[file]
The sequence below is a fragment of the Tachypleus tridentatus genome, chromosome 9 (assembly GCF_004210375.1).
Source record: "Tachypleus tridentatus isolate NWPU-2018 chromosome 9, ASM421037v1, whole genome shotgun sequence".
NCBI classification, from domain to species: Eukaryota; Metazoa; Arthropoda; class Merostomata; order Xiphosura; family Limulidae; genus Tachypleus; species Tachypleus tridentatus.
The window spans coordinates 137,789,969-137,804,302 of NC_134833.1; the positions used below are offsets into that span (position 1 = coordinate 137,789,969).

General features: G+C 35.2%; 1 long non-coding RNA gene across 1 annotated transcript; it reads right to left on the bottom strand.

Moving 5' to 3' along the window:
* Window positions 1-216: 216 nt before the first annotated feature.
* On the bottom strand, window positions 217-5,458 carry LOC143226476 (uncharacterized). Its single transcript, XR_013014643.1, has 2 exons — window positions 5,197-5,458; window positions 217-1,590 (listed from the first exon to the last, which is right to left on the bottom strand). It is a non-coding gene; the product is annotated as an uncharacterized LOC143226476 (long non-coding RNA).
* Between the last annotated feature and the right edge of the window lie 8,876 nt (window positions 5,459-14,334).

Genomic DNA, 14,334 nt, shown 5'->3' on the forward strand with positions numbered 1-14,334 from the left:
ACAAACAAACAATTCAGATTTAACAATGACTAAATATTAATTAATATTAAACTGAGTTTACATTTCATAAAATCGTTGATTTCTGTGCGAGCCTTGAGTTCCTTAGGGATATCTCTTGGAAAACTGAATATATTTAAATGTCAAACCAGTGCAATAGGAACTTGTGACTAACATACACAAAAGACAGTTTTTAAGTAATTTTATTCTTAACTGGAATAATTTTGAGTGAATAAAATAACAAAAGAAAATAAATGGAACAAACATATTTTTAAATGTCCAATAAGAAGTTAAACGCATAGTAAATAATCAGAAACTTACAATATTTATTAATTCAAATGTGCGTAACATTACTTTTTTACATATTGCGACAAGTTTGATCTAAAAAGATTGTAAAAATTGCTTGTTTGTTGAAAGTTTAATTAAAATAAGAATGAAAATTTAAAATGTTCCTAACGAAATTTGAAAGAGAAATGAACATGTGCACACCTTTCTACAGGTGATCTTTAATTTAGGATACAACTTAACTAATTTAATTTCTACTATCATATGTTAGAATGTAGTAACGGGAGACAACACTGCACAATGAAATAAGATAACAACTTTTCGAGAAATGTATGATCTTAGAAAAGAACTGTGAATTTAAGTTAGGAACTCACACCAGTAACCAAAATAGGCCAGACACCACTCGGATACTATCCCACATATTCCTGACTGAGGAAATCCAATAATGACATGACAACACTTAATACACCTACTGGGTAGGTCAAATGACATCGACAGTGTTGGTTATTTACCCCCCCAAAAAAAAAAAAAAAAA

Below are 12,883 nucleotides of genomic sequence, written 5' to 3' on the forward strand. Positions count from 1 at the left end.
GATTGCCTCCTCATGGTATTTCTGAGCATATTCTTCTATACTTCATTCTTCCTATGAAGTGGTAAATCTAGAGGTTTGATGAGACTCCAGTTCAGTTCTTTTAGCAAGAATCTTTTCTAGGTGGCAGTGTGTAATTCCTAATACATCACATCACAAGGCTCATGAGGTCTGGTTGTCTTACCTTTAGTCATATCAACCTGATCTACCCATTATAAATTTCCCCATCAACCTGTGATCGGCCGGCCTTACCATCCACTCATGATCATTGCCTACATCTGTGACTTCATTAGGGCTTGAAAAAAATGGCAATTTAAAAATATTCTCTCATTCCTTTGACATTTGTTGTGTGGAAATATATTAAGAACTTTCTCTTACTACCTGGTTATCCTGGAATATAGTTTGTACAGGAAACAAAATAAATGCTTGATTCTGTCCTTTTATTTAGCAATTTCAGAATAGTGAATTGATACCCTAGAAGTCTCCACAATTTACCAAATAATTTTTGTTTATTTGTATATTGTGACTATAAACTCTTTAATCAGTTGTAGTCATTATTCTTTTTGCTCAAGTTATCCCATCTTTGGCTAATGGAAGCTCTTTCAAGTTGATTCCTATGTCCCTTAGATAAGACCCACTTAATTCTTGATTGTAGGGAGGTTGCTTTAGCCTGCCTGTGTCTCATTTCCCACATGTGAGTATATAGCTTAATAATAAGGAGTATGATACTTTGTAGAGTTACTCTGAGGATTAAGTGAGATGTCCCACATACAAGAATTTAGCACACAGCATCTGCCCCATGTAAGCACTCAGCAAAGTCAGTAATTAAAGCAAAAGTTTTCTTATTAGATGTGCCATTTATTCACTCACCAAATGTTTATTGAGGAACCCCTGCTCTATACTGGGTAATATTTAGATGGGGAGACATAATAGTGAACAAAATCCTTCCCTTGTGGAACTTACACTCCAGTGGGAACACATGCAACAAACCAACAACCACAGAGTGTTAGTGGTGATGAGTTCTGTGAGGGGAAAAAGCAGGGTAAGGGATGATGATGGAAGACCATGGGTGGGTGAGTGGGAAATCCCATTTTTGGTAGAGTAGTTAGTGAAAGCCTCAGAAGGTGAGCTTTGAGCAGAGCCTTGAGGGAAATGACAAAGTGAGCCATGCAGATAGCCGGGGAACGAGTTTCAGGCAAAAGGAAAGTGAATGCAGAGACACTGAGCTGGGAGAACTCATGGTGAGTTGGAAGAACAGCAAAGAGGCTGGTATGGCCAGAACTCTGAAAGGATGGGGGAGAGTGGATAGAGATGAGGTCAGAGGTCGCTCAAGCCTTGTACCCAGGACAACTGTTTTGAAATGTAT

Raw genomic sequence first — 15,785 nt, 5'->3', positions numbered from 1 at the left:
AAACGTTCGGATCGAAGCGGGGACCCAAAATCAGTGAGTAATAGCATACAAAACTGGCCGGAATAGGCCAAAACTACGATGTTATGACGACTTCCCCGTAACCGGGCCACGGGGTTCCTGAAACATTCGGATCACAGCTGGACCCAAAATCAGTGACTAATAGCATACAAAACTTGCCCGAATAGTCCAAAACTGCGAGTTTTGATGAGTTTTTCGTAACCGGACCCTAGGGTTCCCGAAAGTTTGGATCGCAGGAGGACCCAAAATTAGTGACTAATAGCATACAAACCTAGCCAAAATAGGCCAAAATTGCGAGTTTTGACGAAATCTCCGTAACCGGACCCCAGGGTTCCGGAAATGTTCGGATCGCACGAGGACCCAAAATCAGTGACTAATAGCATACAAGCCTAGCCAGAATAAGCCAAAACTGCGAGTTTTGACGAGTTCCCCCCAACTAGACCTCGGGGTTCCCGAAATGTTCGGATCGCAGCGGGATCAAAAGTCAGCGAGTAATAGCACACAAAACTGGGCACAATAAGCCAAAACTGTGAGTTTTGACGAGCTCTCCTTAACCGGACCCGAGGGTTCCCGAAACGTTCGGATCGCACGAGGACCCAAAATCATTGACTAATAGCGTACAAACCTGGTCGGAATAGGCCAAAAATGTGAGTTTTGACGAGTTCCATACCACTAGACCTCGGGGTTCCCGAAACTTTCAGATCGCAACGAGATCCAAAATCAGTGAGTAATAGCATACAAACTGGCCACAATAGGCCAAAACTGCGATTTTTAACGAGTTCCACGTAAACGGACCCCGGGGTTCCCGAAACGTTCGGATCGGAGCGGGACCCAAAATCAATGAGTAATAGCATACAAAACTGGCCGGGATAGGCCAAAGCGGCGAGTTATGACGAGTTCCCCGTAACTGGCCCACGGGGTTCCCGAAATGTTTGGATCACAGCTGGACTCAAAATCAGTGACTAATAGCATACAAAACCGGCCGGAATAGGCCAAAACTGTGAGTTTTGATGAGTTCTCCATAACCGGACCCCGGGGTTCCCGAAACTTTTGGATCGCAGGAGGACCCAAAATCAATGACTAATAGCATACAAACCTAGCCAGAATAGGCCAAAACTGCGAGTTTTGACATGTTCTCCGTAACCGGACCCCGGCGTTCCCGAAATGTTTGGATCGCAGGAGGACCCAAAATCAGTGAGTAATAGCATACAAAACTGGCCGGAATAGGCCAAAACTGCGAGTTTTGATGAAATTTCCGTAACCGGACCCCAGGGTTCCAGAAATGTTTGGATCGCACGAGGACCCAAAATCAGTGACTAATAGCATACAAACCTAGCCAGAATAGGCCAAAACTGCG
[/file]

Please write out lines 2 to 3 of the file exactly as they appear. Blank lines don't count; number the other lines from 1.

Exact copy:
Source record: "Tachypleus tridentatus isolate NWPU-2018 chromosome 9, ASM421037v1, whole genome shotgun sequence".
NCBI classification, from domain to species: Eukaryota; Metazoa; Arthropoda; class Merostomata; order Xiphosura; family Limulidae; genus Tachypleus; species Tachypleus tridentatus.